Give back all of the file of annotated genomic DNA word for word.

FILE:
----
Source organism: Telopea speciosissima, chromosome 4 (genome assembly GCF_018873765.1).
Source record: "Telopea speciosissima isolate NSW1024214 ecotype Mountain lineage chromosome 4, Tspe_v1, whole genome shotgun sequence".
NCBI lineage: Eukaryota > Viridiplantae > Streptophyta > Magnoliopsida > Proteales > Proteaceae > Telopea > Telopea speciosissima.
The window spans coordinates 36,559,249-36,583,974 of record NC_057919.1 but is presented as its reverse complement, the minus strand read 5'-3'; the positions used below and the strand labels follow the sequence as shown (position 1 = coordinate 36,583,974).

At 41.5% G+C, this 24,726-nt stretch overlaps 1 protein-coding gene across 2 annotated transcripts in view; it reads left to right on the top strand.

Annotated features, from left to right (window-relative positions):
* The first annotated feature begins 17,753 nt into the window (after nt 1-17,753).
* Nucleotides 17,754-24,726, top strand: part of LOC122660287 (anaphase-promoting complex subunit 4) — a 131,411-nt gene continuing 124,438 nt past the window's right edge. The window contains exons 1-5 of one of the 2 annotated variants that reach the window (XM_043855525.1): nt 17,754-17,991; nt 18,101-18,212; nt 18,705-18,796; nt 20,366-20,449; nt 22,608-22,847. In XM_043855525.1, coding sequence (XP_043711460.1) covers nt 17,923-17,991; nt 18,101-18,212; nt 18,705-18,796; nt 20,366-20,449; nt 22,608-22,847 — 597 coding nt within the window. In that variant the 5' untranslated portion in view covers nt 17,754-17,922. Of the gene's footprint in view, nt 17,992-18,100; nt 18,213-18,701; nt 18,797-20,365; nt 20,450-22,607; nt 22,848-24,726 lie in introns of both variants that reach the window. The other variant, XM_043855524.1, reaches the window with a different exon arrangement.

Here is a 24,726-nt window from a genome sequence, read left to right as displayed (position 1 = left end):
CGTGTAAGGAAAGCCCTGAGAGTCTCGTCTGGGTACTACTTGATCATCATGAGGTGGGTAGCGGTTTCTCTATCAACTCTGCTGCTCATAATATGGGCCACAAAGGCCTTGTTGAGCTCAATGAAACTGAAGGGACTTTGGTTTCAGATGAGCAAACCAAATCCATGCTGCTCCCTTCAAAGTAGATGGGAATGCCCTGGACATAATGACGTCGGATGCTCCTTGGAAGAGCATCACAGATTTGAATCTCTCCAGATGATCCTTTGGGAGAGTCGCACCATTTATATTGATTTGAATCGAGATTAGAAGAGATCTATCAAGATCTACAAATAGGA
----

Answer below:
Source organism: Telopea speciosissima, chromosome 4 (genome assembly GCF_018873765.1).
Source record: "Telopea speciosissima isolate NSW1024214 ecotype Mountain lineage chromosome 4, Tspe_v1, whole genome shotgun sequence".
NCBI lineage: Eukaryota > Viridiplantae > Streptophyta > Magnoliopsida > Proteales > Proteaceae > Telopea > Telopea speciosissima.
The window spans coordinates 36,559,249-36,583,974 of record NC_057919.1 but is presented as its reverse complement, the minus strand read 5'-3'; the positions used below and the strand labels follow the sequence as shown (position 1 = coordinate 36,583,974).

At 41.5% G+C, this 24,726-nt stretch overlaps 1 protein-coding gene across 2 annotated transcripts in view; it reads left to right on the top strand.

Annotated features, from left to right (window-relative positions):
* The first annotated feature begins 17,753 nt into the window (after nt 1-17,753).
* Nucleotides 17,754-24,726, top strand: part of LOC122660287 (anaphase-promoting complex subunit 4) — a 131,411-nt gene continuing 124,438 nt past the window's right edge. The window contains exons 1-5 of one of the 2 annotated variants that reach the window (XM_043855525.1): nt 17,754-17,991; nt 18,101-18,212; nt 18,705-18,796; nt 20,366-20,449; nt 22,608-22,847. In XM_043855525.1, coding sequence (XP_043711460.1) covers nt 17,923-17,991; nt 18,101-18,212; nt 18,705-18,796; nt 20,366-20,449; nt 22,608-22,847 — 597 coding nt within the window. In that variant the 5' untranslated portion in view covers nt 17,754-17,922. Of the gene's footprint in view, nt 17,992-18,100; nt 18,213-18,701; nt 18,797-20,365; nt 20,450-22,607; nt 22,848-24,726 lie in introns of both variants that reach the window. The other variant, XM_043855524.1, reaches the window with a different exon arrangement.

Here is a 24,726-nt window from a genome sequence, read left to right as displayed (position 1 = left end):
CGTGTAAGGAAAGCCCTGAGAGTCTCGTCTGGGTACTACTTGATCATCATGAGGTGGGTAGCGGTTTCTCTATCAACTCTGCTGCTCATAATATGGGCCACAAAGGCCTTGTTGAGCTCAATGAAACTGAAGGGACTTTGGTTTCAGATGAGCAAACCAAATCCATGCTGCTCCCTTCAAAGTAGATGGGAATGCCCTGGACATAATGACGTCGGATGCTCCTTGGAAGAGCATCACAGATTTGAATCTCTCCAGATGATCCTTTGGGAGAGTCGCACCATTTATATTGATTTGAATCGAGATTAGAAGAGATCTATCAAGATCTACAAATAGGA